E 7 06. Energy (kcal) required to increase temperature of 1 kg of water from 0° C to 100° C
F 9 07. Nutrient with the highest energy density
C 9 08. Energy (kcal) yield of five grams of sugar
A 9 09. Energy (kcal) yield of one gram of alcohol
B 11 10. Number of indispensable minerals for human beings
N 13 11. An unproven statement
K 13 12. An inert medication
M 13 13. Possessing the quality of showing evidence
H 19 14. The recommended intake is set at the population mean
P 21 15. Excess nutrient intake leads to this
O 21 16. Deficient nutrient intake leads to this
Q 22 17. Measurement of physical characteristics
S 22 18. Inspection of skin, tongue, eyes, hair, and fingernails
R 23 19. A nutrient deficiency showing outward signs
T 23 20. A nutrient deficiency in the early stages
- Overt deficiency
- Physical examination
- Subclinical deficiency
3-6 01. Describe six behavioral or social motives governing people’s food choices.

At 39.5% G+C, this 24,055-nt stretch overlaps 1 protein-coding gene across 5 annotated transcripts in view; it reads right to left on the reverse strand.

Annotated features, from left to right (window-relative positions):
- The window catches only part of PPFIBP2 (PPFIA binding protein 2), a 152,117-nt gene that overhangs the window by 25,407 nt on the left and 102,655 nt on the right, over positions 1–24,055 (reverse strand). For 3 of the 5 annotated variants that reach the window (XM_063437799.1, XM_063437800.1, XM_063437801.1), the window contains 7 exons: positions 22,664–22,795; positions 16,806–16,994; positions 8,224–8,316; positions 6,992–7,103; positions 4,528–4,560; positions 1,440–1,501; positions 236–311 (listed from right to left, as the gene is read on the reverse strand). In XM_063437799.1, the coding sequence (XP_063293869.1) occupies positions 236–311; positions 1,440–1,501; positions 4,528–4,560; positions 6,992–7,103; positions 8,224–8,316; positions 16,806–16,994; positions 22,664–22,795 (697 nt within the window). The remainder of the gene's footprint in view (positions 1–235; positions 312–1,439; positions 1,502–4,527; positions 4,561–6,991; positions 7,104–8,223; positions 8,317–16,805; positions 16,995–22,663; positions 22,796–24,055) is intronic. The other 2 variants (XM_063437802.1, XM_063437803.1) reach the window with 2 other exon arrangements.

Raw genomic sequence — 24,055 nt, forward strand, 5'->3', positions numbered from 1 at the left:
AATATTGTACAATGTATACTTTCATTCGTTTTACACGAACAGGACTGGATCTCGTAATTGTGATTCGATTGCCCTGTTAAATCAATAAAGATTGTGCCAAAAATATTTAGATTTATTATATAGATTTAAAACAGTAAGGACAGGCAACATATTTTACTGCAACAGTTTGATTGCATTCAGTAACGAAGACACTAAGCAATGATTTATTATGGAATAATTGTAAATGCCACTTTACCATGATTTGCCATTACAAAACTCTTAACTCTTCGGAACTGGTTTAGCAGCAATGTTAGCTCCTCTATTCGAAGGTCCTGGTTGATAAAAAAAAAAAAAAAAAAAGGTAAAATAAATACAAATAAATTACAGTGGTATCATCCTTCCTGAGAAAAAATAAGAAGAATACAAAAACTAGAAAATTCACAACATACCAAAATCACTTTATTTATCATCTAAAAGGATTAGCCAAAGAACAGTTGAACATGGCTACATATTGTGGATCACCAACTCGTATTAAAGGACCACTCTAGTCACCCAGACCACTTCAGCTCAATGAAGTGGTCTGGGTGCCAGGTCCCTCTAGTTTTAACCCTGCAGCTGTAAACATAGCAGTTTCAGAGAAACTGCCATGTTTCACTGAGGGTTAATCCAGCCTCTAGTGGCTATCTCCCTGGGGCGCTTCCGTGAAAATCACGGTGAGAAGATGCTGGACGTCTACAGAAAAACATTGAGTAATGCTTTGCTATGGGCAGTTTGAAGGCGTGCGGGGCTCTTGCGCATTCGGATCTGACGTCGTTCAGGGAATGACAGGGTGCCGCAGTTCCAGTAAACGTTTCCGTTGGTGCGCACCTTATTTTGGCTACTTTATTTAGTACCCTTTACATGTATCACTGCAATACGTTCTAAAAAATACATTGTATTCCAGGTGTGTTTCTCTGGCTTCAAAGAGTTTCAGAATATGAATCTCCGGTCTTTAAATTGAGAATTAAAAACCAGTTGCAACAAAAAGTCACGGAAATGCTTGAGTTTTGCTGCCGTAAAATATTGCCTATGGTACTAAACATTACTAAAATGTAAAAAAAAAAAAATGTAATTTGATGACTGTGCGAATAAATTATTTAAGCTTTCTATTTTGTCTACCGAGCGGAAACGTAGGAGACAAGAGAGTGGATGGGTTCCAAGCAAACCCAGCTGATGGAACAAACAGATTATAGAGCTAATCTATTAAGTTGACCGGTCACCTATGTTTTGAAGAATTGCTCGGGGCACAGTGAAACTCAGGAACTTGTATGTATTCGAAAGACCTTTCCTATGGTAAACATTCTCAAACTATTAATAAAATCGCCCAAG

3-6 02. Explain how food choices are influenced by habits, emotions, physical appearance, and ethnic background.
4 03. Discuss some of the consequences of eating in response to emotions.
7;10-11 04. Define the term organic. How do the properties of vitamins relate to their organic nature? Contrast these points with the properties of inorganic compounds such as minerals.
12-15 05. List the strengths and weaknesses of epidemiological studies, laboratory-based studies, and clinical trials.
15 06. Explain the importance of the placebo and the double-blind technique in carrying out research studies.